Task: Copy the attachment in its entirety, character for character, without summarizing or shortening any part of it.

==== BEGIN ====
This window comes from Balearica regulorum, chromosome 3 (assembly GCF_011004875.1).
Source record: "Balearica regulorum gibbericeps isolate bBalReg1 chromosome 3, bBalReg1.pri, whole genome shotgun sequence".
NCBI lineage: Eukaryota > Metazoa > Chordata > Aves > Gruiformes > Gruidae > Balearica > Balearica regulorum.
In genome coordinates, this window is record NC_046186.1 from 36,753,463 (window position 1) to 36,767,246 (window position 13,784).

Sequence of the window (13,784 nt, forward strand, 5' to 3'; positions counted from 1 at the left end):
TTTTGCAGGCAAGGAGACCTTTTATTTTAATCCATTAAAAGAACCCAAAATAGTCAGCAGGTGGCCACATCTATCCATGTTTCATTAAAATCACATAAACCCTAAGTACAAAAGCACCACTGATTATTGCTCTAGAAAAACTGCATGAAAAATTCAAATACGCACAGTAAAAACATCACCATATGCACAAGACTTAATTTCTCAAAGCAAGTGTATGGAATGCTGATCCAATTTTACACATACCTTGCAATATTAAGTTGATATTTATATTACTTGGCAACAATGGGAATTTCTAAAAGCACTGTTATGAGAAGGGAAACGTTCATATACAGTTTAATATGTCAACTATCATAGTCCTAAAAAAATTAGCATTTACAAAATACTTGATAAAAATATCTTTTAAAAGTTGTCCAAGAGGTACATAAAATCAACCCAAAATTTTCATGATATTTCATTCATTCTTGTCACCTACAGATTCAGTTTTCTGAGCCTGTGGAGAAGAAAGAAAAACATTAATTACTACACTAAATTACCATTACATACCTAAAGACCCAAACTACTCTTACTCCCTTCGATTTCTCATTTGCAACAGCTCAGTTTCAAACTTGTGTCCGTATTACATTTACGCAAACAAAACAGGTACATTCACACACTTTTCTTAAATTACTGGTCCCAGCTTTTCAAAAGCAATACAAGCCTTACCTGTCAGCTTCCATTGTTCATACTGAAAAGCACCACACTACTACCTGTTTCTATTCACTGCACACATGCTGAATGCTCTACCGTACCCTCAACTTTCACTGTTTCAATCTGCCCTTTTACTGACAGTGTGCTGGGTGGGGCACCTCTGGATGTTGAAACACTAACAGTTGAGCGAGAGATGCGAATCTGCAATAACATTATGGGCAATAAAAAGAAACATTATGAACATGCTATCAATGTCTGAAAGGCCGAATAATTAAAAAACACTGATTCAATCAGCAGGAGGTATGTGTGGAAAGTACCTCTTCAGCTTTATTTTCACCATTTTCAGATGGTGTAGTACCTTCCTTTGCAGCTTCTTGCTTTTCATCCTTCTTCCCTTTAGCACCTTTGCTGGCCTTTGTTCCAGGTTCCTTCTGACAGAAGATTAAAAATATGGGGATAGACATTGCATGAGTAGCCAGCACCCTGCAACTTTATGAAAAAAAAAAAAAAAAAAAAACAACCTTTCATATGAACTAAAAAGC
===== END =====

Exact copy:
This window comes from Balearica regulorum, chromosome 3 (assembly GCF_011004875.1).
Source record: "Balearica regulorum gibbericeps isolate bBalReg1 chromosome 3, bBalReg1.pri, whole genome shotgun sequence".
NCBI lineage: Eukaryota > Metazoa > Chordata > Aves > Gruiformes > Gruidae > Balearica > Balearica regulorum.
In genome coordinates, this window is record NC_046186.1 from 36,753,463 (window position 1) to 36,767,246 (window position 13,784).

Sequence of the window (13,784 nt, forward strand, 5' to 3'; positions counted from 1 at the left end):
TTTTGCAGGCAAGGAGACCTTTTATTTTAATCCATTAAAAGAACCCAAAATAGTCAGCAGGTGGCCACATCTATCCATGTTTCATTAAAATCACATAAACCCTAAGTACAAAAGCACCACTGATTATTGCTCTAGAAAAACTGCATGAAAAATTCAAATACGCACAGTAAAAACATCACCATATGCACAAGACTTAATTTCTCAAAGCAAGTGTATGGAATGCTGATCCAATTTTACACATACCTTGCAATATTAAGTTGATATTTATATTACTTGGCAACAATGGGAATTTCTAAAAGCACTGTTATGAGAAGGGAAACGTTCATATACAGTTTAATATGTCAACTATCATAGTCCTAAAAAAATTAGCATTTACAAAATACTTGATAAAAATATCTTTTAAAAGTTGTCCAAGAGGTACATAAAATCAACCCAAAATTTTCATGATATTTCATTCATTCTTGTCACCTACAGATTCAGTTTTCTGAGCCTGTGGAGAAGAAAGAAAAACATTAATTACTACACTAAATTACCATTACATACCTAAAGACCCAAACTACTCTTACTCCCTTCGATTTCTCATTTGCAACAGCTCAGTTTCAAACTTGTGTCCGTATTACATTTACGCAAACAAAACAGGTACATTCACACACTTTTCTTAAATTACTGGTCCCAGCTTTTCAAAAGCAATACAAGCCTTACCTGTCAGCTTCCATTGTTCATACTGAAAAGCACCACACTACTACCTGTTTCTATTCACTGCACACATGCTGAATGCTCTACCGTACCCTCAACTTTCACTGTTTCAATCTGCCCTTTTACTGACAGTGTGCTGGGTGGGGCACCTCTGGATGTTGAAACACTAACAGTTGAGCGAGAGATGCGAATCTGCAATAACATTATGGGCAATAAAAAGAAACATTATGAACATGCTATCAATGTCTGAAAGGCCGAATAATTAAAAAACACTGATTCAATCAGCAGGAGGTATGTGTGGAAAGTACCTCTTCAGCTTTATTTTCACCATTTTCAGATGGTGTAGTACCTTCCTTTGCAGCTTCTTGCTTTTCATCCTTCTTCCCTTTAGCACCTTTGCTGGCCTTTGTTCCAGGTTCCTTCTGACAGAAGATTAAAAATATGGGGATAGACATTGCATGAGTAGCCAGCACCCTGCAACTTTATGAAAAAAAAAAAAAAAAAAAAACAACCTTTCATATGAACTAAAAAGC